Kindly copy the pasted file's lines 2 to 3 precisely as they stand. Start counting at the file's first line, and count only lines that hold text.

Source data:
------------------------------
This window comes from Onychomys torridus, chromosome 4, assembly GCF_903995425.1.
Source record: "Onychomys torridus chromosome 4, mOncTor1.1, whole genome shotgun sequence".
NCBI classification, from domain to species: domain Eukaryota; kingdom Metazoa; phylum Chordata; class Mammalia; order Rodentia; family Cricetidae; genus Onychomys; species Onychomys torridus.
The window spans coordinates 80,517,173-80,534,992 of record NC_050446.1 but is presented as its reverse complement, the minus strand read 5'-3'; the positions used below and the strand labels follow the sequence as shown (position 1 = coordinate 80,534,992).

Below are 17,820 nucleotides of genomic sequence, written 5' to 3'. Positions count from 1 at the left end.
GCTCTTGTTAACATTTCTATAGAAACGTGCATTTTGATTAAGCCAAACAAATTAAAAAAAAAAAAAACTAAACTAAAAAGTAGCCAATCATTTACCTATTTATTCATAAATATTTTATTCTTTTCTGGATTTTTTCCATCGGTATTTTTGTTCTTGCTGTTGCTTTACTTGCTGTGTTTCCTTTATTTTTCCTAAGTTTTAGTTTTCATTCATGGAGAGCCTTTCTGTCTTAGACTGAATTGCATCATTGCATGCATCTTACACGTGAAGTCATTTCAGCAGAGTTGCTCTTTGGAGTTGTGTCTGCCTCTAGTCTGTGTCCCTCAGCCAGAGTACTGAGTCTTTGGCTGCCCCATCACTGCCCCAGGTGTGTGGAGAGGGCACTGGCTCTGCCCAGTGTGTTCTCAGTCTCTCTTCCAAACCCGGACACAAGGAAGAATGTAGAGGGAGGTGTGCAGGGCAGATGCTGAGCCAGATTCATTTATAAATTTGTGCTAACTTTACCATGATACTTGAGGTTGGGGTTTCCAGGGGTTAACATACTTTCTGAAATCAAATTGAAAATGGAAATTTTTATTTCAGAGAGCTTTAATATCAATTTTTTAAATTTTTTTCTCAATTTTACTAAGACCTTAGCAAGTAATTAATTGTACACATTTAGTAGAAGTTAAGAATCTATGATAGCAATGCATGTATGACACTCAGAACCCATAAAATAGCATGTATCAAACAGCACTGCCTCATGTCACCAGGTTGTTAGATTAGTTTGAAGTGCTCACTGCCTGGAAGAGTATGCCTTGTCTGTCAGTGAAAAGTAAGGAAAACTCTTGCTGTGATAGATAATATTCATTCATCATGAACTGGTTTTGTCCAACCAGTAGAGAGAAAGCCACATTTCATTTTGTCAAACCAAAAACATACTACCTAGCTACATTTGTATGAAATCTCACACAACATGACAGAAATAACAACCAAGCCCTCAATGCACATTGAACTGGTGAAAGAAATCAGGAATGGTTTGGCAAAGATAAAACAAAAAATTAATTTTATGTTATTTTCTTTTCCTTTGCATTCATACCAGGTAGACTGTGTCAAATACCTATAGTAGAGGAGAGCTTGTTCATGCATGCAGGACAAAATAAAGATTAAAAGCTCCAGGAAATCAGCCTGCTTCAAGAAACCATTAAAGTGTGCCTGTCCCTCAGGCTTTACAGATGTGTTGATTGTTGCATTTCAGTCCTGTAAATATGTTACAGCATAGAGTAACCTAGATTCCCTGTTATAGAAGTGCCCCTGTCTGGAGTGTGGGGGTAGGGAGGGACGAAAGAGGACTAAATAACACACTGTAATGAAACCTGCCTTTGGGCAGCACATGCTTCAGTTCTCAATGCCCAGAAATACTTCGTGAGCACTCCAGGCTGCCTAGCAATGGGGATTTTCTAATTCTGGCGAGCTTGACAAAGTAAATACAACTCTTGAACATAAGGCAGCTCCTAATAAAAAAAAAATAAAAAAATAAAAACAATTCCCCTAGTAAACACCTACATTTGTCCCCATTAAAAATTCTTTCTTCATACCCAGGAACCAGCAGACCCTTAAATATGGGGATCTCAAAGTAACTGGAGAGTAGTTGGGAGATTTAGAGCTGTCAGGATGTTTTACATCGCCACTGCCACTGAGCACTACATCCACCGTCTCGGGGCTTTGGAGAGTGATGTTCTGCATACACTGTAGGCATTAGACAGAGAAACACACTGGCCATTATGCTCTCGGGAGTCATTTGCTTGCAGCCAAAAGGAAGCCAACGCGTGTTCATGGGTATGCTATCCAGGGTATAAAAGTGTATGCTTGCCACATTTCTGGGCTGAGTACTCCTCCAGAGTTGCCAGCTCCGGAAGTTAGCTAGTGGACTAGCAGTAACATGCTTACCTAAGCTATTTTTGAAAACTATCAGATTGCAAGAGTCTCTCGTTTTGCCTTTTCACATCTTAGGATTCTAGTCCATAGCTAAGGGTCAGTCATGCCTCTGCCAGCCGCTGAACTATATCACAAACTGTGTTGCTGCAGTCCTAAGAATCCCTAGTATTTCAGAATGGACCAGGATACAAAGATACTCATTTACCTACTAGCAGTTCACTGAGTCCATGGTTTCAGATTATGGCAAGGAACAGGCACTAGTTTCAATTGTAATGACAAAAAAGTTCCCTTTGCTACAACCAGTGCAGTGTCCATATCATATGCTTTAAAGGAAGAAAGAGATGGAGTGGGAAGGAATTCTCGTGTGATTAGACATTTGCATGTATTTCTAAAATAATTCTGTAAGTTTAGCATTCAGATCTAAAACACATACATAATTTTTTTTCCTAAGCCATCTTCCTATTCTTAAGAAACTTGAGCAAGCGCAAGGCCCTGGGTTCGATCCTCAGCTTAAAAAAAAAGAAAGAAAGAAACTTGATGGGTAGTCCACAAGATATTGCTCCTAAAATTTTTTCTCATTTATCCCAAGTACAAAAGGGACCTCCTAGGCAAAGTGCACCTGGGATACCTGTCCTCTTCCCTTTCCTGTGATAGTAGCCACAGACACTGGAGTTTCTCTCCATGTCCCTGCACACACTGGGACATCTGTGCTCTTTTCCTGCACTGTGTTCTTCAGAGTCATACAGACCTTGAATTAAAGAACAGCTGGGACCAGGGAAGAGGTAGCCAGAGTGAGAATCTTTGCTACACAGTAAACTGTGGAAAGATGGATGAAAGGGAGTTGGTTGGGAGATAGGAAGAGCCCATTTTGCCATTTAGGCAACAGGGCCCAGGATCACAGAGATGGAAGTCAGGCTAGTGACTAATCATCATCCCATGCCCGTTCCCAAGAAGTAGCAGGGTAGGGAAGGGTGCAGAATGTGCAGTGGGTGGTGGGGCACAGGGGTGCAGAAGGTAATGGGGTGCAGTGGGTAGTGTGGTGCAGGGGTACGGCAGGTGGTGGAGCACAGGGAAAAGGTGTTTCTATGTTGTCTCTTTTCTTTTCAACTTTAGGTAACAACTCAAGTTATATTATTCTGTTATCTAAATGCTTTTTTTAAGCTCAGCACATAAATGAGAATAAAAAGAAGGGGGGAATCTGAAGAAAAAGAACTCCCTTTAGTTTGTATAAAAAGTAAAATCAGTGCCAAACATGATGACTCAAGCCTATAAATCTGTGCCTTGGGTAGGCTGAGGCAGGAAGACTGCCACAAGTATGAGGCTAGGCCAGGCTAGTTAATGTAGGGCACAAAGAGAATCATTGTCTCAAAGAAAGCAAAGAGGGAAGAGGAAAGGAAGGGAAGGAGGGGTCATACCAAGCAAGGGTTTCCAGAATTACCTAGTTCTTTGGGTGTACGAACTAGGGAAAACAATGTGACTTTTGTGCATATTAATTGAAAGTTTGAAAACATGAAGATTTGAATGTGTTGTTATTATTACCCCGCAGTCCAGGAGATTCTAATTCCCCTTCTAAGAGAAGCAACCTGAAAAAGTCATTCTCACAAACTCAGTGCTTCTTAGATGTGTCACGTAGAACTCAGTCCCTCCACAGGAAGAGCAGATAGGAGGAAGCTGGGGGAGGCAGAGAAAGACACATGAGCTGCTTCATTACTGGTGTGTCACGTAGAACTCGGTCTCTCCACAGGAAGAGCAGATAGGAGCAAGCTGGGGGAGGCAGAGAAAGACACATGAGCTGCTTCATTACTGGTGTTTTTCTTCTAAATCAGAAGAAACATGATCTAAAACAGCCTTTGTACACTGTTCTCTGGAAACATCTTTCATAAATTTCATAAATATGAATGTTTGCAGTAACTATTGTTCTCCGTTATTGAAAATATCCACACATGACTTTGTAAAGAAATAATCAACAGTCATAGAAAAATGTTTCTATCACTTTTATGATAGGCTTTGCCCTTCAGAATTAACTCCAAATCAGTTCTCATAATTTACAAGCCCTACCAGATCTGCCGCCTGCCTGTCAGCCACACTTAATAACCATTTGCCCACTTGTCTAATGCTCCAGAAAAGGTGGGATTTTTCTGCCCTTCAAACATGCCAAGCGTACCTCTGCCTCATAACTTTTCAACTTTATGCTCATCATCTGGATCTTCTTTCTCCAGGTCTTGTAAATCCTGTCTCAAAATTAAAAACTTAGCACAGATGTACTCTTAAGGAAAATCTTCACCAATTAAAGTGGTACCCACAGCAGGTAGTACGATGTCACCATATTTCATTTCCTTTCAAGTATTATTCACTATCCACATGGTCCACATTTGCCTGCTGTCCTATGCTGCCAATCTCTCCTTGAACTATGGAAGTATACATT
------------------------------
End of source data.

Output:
Source record: "Onychomys torridus chromosome 4, mOncTor1.1, whole genome shotgun sequence".
NCBI classification, from domain to species: domain Eukaryota; kingdom Metazoa; phylum Chordata; class Mammalia; order Rodentia; family Cricetidae; genus Onychomys; species Onychomys torridus.